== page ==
Blog Posts by bon appétit magazine

  • A Cake You Can Eat for Breakfast and Dessert

    Audrey Bruno

    Chocolate-Cinnamon Coffee CakeChocolate-Cinnamon Coffee Cake

    It's hump day. Why not celebrate with something sweet? Welcome to Baking Wednesday.

    It's easy to slip into boring eating trends in the middle of the week, especially for the first and last meals of the day: breakfast and dessert. You've probably already resigned yourself to skipping both. Pathetic.

    Two simple words will set you free: Coffee Cake. This particular one is bejeweled with chocolate chunks and crunchy hazelnuts. But don't worry about getting caught: A cup of coffee will disguise this treat as breakfast, and a scoop of ice cream transforms it into dessert. Of course, you can just eat it exactly how it is, and start and end your day on a sweet note.

    SEE MORE: Reduced Guilt Fried Chicken


    If you like, serve this with whipped cream or an extra dollop of yogurt.

    ½ cup (1 stick) unsalted butter, room temperature, plus more for pan
    cup blanched hazelnuts, chopped

    ounces bittersweet chocolate, chopped

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  • Real Ramen Does Not Come with a Flavor Packet

    Alison Roman

    Authentic Shoyu RamenAuthentic Shoyu Ramen\

    Lush pork, toothsome noodles, and a heady broth you can't stop slurping-it's no wonder ramen joints are drawing droves of diners, off-duty chefs, and seemingly everyone on your Instagram feed. Bringing shoyu ramen home takes a trip to an Asian market, three days of work, and your largest pot, but this low-stress (really!) labor of love might be the best soup you'll ever make.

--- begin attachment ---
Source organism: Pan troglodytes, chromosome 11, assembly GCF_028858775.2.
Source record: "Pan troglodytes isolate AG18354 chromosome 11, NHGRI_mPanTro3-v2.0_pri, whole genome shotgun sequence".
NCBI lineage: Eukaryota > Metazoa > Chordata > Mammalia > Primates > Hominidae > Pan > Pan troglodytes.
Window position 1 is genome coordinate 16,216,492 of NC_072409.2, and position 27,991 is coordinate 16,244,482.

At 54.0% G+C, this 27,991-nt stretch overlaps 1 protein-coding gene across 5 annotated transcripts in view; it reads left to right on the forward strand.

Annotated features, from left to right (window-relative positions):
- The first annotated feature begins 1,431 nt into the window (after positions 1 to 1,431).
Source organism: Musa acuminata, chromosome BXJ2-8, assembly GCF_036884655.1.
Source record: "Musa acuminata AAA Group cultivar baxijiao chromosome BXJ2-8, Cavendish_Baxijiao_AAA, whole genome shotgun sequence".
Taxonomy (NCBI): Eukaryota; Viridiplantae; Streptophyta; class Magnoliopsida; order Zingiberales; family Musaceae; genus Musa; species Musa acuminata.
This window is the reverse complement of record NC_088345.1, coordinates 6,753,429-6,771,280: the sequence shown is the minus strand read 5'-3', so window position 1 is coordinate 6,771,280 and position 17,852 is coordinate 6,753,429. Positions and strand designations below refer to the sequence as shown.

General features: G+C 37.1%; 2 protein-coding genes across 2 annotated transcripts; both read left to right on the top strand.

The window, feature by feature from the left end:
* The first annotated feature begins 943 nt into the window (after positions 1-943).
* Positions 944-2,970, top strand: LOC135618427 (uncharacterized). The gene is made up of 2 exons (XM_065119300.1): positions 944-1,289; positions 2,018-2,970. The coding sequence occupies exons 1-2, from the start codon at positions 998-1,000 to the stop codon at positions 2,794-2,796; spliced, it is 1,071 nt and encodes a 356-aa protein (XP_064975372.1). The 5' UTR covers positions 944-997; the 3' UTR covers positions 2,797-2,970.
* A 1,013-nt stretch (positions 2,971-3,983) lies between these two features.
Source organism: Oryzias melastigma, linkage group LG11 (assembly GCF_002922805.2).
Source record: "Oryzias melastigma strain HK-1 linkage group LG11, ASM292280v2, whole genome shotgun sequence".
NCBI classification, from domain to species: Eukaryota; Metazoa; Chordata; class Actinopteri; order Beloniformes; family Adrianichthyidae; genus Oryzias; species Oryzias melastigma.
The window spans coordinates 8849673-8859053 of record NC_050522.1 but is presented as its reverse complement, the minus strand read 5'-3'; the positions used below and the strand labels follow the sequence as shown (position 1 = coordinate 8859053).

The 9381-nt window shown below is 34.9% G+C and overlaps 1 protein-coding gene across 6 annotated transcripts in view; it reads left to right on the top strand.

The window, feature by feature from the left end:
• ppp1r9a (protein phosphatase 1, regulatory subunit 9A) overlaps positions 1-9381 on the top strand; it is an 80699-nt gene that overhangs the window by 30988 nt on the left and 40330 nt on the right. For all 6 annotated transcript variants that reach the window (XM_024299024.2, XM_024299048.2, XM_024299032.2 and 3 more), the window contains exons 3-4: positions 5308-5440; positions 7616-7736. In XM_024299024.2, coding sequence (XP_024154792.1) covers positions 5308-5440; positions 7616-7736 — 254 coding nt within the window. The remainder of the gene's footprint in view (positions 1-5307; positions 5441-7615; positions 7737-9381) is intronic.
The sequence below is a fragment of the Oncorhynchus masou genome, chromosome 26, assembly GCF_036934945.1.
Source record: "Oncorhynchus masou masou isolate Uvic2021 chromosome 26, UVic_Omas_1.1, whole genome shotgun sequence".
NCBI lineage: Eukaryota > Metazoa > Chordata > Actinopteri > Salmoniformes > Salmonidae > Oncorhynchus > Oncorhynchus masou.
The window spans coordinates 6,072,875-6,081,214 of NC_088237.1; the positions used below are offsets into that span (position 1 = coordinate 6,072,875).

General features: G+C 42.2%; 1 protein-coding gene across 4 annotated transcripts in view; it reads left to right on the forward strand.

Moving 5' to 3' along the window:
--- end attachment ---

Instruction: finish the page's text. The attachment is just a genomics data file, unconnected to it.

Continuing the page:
Ramen officially reached cult status this year at noodle joints from San Francisco to Washington, D.C. But there's no need to wait in that hour-long line-you can host your own pop-up with this authentic, step-by-step recipe.

    SEE MORE: Reduced Guilt Fried Chicken


    Active Time: 1 hour
    Total Time: 3 days
    Difficulty: Moderate. Shopping and planning are the most work

    Kombu dashi and tare
    - 2 pieces dried kombu
    - ½ cup reduced-sodium soy sauce
    - 2 Tbsp. dry sake
    - 1 Tbsp. mirin pork and stock
    - 1½ lb. boneless pork shoulder
    - Kosher salt and freshly ground black pepper

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  • 5 Easy Umami Boosters to Make Your Food Even Better

    Alison Roman

    Miso-Tofu Ranch DipMiso-Tofu Ranch DipWhen Wired asked us to help with their food issue, we didn't have to think twice. After all, they might have had the last word on all things tech, but we have a test kitchen. Then we heard they were exploring umami, the savory "fifth taste" experienced when chewing a perfectly seared steak or nibbling a hunk of Parmesan, and we got even more excited. This was a chance to go deep on one of our favorite subjects. So we reached out to David Chang's Momofuku Culinary Lab, where Dan Felder, head of R&D, spends his days coaxing the flavor from a range of ingredients.

    "Creating umami from scratch is something we take very seriously," says Felder. "We're constantly thinking about new ways to achieve it." And that's exactly what he did. Felder created three recipes-all of them umami bombs-one for BA, the others for our friends at Wired. And that was just the beginning. We talked to Felder and Momofuku Ssam Bar chef de cuisine Matthew Rudofker about how the lab and the

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  • 5 Ways to Get Kicked Out of a Party

    Andrew Knowlton

    Parties are meant to be fun, but there have to be some rules. Here are five fouls that will get you disinvited from any future Foodist events.

    See more:
    25 Ways to Use Sriracha

    A dinner party is not the place to see if you can till do tequila shots like you did in college. Stay in control.